COMMENTARY | Anyone that follows tennis knows there are two distinct faces of Rafael Nadal.
The Rafael Nadal that most are first introduced to is the one on court, accented with a headband and his signature snarl. The face that routinely stares down opponents after a close point, alerting them that the intensity of the clash will only increase from that point forward.
That is "Rafa" Nadal -- a man that comes as close to a gladiator as there's ever been on a tennis court. This fighter steps into every stadium with the intent to whittle down his opponents in a physical struggle that eventually pushes their mental belief into the abyss.
The same man that beat the one many call the "greatest ever" on his home court in the 2008 Wimbledon final -- and in every subsequent Grand Slam encounter, too.
Before and after a match, however, there exists another face of Rafael Nadal. A humble, gracious off-court personality that seems to align with the type of people that catch flies indoors only to release them outdoors -- as opposed to killing them.
This is "Rafael" Nadal -- the man that talks about every opponent as if they've won more Grand Slams than he could ever dream to, despite the fact that almost all trail him by a wide margin. This is the player that's humble in both victory and defeat -- consoling a tearful Roger Federer after winning the 2009 Australian Open, and recently apologizing to Stan Wawrinka for his poor showing at the same venue in 2014.
Rafael Nadal himself has acknowledged that two very different perceptions of him now exist in the world. He has said that "Rafa" Nadal is the international tennis superstar created through the media hype stemming from his success on court.
Then there's "Rafael" Nadal, the true person within. The man that still lives with his parents, loves to fish and spend time at the beach, and truly seems to believe that he "ain't all that."
The soft-spoken personality of Rafael Nadal also seems to have taken a different tact than most other international sports celebrities. One that aligns closely with his family-centric lifestyle.
It's rare to see Nadal pitching expensive toys to millionaires, although of course he's not completely above the fray. Despite being the number one player in the world and currently in his prime, Nadal only receives the third-most endorsement and sponsorship dollars -- Federer and Djokovic are ahead of him.
Given that Rafa's lifestyle and off-court behavior are so similar to the humble personality he presents in interviews and press conferences, one has to wonder where and when the persona with the snarl emerged.
The answer to that question probably isn't very complicated, either -- it's very clearly Toni Nadal, Rafa's uncle and coach. A person that doesn't get nearly enough credit for the astounding success Rafa Nadal experiences in the sport today.
It was Uncle Toni's guidance that produced the snarling, fighter seen winning at least one Slam a year for nine straight years. It was Toni that installed the routine and discipline which has produced the nearly impenetrable mental fortress that is "Rafa."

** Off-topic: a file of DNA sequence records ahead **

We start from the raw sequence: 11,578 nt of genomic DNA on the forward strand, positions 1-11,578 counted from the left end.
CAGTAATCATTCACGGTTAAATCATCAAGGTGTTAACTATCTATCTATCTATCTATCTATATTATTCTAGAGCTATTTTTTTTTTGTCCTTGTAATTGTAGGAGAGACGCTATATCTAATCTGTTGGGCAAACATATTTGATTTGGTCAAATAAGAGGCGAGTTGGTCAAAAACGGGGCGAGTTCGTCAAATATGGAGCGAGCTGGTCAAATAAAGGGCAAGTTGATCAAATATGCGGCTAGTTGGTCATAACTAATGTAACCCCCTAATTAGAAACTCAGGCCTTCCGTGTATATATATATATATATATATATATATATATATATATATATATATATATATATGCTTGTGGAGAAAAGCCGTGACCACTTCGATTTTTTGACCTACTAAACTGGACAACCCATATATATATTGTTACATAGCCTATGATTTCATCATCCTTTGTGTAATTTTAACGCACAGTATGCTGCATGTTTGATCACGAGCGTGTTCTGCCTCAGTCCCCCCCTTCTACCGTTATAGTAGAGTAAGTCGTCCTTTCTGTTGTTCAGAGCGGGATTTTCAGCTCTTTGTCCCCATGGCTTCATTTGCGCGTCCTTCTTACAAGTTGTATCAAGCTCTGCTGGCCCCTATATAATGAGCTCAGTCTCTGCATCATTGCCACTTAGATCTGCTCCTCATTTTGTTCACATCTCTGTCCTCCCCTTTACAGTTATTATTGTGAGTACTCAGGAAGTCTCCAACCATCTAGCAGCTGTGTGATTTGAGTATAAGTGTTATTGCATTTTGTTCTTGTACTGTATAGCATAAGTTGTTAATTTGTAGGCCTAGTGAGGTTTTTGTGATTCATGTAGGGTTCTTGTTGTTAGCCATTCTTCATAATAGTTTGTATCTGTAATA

Throughout their time together, Toni Nadal has consistently preached the same message -- that each title represents only another step in the journey, not the end goal. It was for this reason that Toni Nadal cancelled a victory celebration for Rafa during his junior years, he did not want his nephew to become complacent.
Through a combination of effective tactics and repetition, Toni Nadal has successfully programmed his nephew to believe that at any given moment, on or off court, Nadal is the underdog.
Whether Nadal is up 6-0, 5-0 in a best-of-three, or down two sets in a best-of-five, he is always giving the maximum effort that his body will allow. And it's that fight, that intensity, that snarl, that make him such a formidable opponent.
Sports psychologists around the world are probably pining for interviews with Toni Nadal, and if they aren't, they should be. The player he has helped create is arguably the strongest mental player the game has ever seen.
Nadal has the best ATP winning percentage of any player in the history of the game and also has the best-ever record of any player on a single surface (clay). Taking only one loss in nine tries at the French Open is likely clear enough evidence of that.
Aside from those impressive facts, Nadal is also now in position to threaten Federer's all-time record of 17 majors, an unthinkable possibility when Roger first put that mark down in the history books.
Once Rafael Nadal's career is complete, it's certainly possible that more details will emerge on how exactly Toni Nadal created such an enviable player -- one that wins almost every time he steps on court, but continues to believe he is the underdog against virtually any opponent.
The sport of tennis can only hope that Rafael Nadal's health holds up and he continues to play on the tour for many years to come. However, even after Rafa retires, that tell-all book by Toni Nadal may still be a long way off.
Word is that Toni Nadal's own sons have now entered the game under his close supervision. An ominous sign for any that were hoping to bide their time until Rafa was tucked safely away in retirement.
Intriguingly, that means there may be a couple more snarling Spaniards on the men's professional circuit in the near future. If they too can adopt Rafa's tendency to embrace the underdog mentality, more than a few junior-level records could be poised to fall in the near future.
Andrew Prochnow is a derivatives trader by day and a tennis buff by night. Tweet him @AndrewProchnow.
- Sports & Recreation
- Rafael Nadal
- Toni Nadal